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Vitamin D: A treatment for mastitis in cows?

Posted on: June 27, 2012   by  John Cannell, MD

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Mastitis is the inflammation and infection of breast tissue. A bacterium, staph aureus, is the most common cause, but other bacteria cause it as well. Mastitis occurs in domestic animals as well as in human beings, especially cows, since milk from the infected udders of livestock may enter the food supply and pose a public health risk. It has a tremendous economic importance for the dairy industry, to the tune of two billion dollars a year.

Molecular biologist John Lippolis, in the Ruminant Diseases and Immunology Research Unit of the U.S. Department of Agriculture has discovered that simple vitamin D, injected directly into a cow’s infected breast, effectively treats the disease.

Sandra Avant, S. Treating Mastitis in Dairy Cattle with Vitamin D. USDA, June 18, 2012

The importance of this should not be underestimated. Perhaps they will soon discover that vitamin D added to cow’s feed does the same thing. If so, we may all be getting a little more vitamin D in our hamburger. This is one strategy that the government is looking into fortifying food with vitamin D.

7 Responses to Vitamin D: A treatment for mastitis in cows?

  1. Ian

    On this topic: NZ is researching ways to increase vitamin D in Cow’s milk to enable “natural” supplementation of the diet. It is quite secret, so that is all I can say.

    • Brant Cebulla

      Ian, what do you mean by “‘natural’ supplementation”? Are they going to start adding vitamin D to cow’s diets to make their milk “naturally” rich in vitamin D?

  2. eelisabethpuur@gmail.com

    A natural way to supplement would be to do the natural thing … let the cow go out in the sun, as we do, when we want the natural thing, D3 from the sun.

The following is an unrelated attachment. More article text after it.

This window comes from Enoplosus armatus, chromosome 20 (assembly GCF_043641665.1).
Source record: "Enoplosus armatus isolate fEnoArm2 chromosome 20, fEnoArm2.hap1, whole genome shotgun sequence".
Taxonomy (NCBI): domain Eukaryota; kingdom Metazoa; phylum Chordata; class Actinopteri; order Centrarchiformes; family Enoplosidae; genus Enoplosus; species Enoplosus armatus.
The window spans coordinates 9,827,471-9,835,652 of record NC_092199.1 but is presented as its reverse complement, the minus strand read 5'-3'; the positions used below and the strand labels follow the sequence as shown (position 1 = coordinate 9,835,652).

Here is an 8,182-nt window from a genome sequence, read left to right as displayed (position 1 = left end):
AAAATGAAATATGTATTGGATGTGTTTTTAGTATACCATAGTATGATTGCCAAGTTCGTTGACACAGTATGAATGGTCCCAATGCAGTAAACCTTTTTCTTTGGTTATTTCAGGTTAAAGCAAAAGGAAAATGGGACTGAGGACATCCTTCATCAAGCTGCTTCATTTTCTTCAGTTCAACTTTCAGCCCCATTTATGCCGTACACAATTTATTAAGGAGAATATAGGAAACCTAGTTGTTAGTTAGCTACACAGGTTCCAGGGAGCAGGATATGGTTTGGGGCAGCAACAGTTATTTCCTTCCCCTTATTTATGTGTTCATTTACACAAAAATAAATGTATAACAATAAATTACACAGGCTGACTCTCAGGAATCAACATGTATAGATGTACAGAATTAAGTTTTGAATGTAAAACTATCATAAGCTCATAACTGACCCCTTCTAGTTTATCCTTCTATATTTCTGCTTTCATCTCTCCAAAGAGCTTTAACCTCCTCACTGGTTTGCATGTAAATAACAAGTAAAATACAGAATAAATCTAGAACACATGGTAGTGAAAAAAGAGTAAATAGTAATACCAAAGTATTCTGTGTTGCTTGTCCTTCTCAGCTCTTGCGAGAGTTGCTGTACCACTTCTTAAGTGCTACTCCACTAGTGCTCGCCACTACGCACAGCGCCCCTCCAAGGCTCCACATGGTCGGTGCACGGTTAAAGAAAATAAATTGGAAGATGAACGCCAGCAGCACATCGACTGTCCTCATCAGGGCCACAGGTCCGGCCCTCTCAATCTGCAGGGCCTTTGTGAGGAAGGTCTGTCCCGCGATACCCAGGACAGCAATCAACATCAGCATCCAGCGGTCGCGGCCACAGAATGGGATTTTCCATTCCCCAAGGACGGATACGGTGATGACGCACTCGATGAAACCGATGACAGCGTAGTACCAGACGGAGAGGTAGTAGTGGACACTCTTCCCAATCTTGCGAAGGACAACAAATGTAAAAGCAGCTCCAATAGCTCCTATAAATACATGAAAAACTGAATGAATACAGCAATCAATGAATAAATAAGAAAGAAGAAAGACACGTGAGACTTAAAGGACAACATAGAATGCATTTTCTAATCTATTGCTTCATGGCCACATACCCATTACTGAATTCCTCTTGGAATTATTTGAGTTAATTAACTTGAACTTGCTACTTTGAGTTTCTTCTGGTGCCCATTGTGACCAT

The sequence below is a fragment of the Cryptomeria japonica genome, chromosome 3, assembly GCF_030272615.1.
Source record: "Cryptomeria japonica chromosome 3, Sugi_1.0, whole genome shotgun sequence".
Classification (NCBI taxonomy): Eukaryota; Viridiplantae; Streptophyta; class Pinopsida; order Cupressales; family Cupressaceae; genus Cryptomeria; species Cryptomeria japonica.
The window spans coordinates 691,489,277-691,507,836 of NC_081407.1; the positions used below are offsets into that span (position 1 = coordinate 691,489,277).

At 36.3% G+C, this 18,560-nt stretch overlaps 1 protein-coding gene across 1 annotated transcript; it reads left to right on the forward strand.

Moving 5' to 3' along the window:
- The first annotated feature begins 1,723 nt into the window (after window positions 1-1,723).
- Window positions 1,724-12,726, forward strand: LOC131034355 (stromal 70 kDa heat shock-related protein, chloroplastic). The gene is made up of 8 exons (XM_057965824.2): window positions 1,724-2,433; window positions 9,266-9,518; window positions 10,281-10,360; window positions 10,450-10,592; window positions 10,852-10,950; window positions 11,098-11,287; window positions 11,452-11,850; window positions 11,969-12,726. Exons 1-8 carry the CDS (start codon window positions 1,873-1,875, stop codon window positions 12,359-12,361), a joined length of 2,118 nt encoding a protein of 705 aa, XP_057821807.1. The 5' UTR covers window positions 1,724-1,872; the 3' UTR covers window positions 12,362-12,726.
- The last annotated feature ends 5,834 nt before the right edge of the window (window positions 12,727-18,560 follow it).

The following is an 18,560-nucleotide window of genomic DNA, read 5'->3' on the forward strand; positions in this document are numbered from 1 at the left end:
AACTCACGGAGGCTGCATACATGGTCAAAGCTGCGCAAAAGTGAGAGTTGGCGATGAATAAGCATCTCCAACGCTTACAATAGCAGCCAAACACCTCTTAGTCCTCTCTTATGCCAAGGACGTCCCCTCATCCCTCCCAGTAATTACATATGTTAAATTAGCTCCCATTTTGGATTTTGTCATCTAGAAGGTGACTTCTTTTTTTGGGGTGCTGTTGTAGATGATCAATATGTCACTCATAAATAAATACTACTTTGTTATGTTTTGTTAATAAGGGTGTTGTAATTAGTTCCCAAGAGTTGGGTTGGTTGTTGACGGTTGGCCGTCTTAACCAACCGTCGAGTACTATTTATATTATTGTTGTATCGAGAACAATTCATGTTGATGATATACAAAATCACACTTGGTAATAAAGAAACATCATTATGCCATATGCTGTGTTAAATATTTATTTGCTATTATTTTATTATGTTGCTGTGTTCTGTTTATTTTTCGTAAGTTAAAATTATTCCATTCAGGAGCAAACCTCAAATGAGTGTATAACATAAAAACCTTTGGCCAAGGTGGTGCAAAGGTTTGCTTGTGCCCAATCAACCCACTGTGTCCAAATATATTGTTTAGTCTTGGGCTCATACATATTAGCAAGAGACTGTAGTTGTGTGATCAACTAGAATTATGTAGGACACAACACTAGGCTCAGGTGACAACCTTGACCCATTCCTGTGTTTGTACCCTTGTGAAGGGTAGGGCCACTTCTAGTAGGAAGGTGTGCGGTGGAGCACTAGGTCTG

3. Ian

    Yes Brant, that is what I mean by “natural supplementation”. I understand that cows do produce vitamin D in their skin even though they are covered with hair. I know that in research, they do already add vitamin D to the cows diet. The issue is, how can the vitamin D in the milk be increased and controlled to enable milk which is fortified for human consumption. I am not sure what happens to vitamin D during pasturization of milk. What happens in the US? Is it added to the milk after pasturization or before?

    • Brant Cebulla

      Ian, good question, don’t know the answer though. I skimmed the Chapter from Feldman Third Edition called “Industrial Aspects of Vitamin D” but saw no mention of it. There might be some references that give better insight.

      Anyone know the answer here?

  4. dew@richardshunter.com

    What a radical new discovery! LET THE COWS GO OUTSIDE (!) AND EAT THE GRASS !
    They (and us) will all be healthier. Who knew? …

    Oh, wait a minute, I (we) forgot – that’s the way God designed it in the first place ! 🙂

  5. Ian

    All the cows ARE outside in NZ.

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